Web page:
The mother and sister of a 25-year-old mentally ill man are suing Los Angeles County and two sheriff’s deputies, stemming from the March shooting of the man at his Cudahy home, an incident they say left him paralyzed.
Rosa Padilla, the mother and conservator of Isaias Cervantes, and his sister, Yajaira Cervantes, brought the suit Monday in Los Angeles Superior Court, naming as defendants the county and Deputies David Vega and Jonathan Miramontez. The allegations include civil rights violations, battery, assault, negligence, false arrest, intentional and negligent infliction of emotional distress and negligent retention, training and supervision.
Cervantes also is a plaintiff and his mother is acting as his guardian. The suit seeks unspecified compensatory and punitive damages.
“Defendants Vega and Miramontez deliberately incited a crisis where there had been calm, irrationally panicked, then recklessly shot their way out of an imagined danger,” according to the suit, which seeks unspecified damages.
The LASD previously reported that deputies were called at about 8:40 p.m. March 31 to a home in the 5100 block of Live Oak Street after a caller said Cervantes was experiencing a mental health crisis and was causing a disturbance by pushing other family members.
The caller also told a dispatcher that Cervantes had obsessive compulsive disorder, depression, anxiety and was hard of hearing, deputies said.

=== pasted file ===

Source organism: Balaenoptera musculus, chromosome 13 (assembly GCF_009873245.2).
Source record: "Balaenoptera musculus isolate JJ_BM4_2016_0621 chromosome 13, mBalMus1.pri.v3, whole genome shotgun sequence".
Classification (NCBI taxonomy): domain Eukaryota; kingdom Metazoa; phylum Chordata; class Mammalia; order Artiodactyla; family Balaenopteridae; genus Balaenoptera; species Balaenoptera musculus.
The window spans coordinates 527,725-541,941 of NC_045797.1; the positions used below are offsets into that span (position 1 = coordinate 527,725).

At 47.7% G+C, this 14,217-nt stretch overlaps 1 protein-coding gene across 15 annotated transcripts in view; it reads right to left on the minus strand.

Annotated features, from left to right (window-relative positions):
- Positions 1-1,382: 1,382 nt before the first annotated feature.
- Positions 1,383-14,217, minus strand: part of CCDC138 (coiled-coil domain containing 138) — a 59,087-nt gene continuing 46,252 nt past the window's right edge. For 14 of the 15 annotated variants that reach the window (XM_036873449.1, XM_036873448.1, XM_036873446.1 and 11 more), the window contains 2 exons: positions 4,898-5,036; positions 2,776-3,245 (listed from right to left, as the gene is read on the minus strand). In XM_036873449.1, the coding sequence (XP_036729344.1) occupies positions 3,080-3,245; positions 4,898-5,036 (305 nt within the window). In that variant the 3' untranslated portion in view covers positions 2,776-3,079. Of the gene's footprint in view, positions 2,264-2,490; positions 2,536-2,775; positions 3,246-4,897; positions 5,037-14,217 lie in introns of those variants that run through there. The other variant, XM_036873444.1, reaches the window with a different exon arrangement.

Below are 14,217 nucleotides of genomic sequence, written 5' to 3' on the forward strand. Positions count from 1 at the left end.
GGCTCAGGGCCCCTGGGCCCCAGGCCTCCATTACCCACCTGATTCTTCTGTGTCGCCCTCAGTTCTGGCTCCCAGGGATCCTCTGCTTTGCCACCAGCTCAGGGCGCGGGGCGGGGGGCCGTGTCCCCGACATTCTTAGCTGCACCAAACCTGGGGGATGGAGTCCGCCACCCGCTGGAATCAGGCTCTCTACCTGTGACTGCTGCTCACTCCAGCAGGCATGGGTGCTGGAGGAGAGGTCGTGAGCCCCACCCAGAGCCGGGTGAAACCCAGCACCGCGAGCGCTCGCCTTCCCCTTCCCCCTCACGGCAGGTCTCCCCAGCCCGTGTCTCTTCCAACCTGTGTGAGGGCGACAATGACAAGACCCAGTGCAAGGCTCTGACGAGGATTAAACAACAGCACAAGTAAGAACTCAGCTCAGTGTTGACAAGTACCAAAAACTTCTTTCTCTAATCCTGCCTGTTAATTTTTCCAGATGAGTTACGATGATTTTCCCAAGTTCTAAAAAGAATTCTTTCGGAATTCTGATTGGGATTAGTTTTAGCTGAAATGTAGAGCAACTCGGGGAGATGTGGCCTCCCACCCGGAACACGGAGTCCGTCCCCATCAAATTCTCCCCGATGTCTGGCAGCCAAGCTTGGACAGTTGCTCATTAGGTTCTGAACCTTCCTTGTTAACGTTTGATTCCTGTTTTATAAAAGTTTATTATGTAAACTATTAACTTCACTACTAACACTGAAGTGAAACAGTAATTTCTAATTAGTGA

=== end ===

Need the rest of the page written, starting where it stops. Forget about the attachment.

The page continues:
Two deputies approached the home and asked Cervantes to come outside with them, but when he declined they entered the home and attempted to detain him with handcuffs, according to the department. An LASD video then shows Cervantes fighting with the deputies with both body cameras falling to the floor.
One of the deputies can be heard in the video saying, “He’s going for my gun, he’s going for my gun,” and the other deputy can then be heard asking, “Does he have your gun?”
The first deputy did not answer and one shot is heard being fired.
According to the lawsuit, Cervantes’ sister was the one who called 911 and she “plainly and specifically requested mental health support” for her sibling after telling the dispatcher her brother was deaf and disabled, according to the suit.
Vega and Miramontez were met on the sidewalk outside the home by Padilla and Cervantes’ therapist, the suit states.
After Padilla told the deputies that her son was afraid of LASD deputies because he believed they often harm people and he feared they would harm him, Vega’s demeanor became “noticeably more aggressive,” the suit states.
The deputies entered the home, went into the living room, flanked Cervantes and told him to stand up, the suit states. They began handcuffing him, causing him to turn away, the suit states.
Miramontez grabbed Cervantes around the neck and pushed him to the floor, causing Cervantes to lose his hearing aid, according to the suit.
The suit also accuses Miramontez of falsely saying that Cervantes was going for his gun. The deputy’s holster has a dual safety lock system that prevents the gun from being removed by anyone in the position Cervantes found himself, the suit states.
Nonetheless, Vega, “encouraged” by Miramontez, drew his gun, pressed it against Cervantes’ back and fired, causing a bullet to tear through Cervantes’ lungs and spine, the suit states.
Cervantes was left paralyzed, bullet fragments remain imbedded in his back and he can no longer control his bowels or urine, according to the suit.
Padilla went to the hospital to visit Cervantes on April 1 and was blocked from doing so by a “phalanx of LASD deputy sheriffs, who told her she could not visit (her son) because he was in criminal custody of the Los Angeles (County) Sheriff’s Department,” the suit states.
However, no criminal charges were ever filed against Cervantes, the plaintiffs say.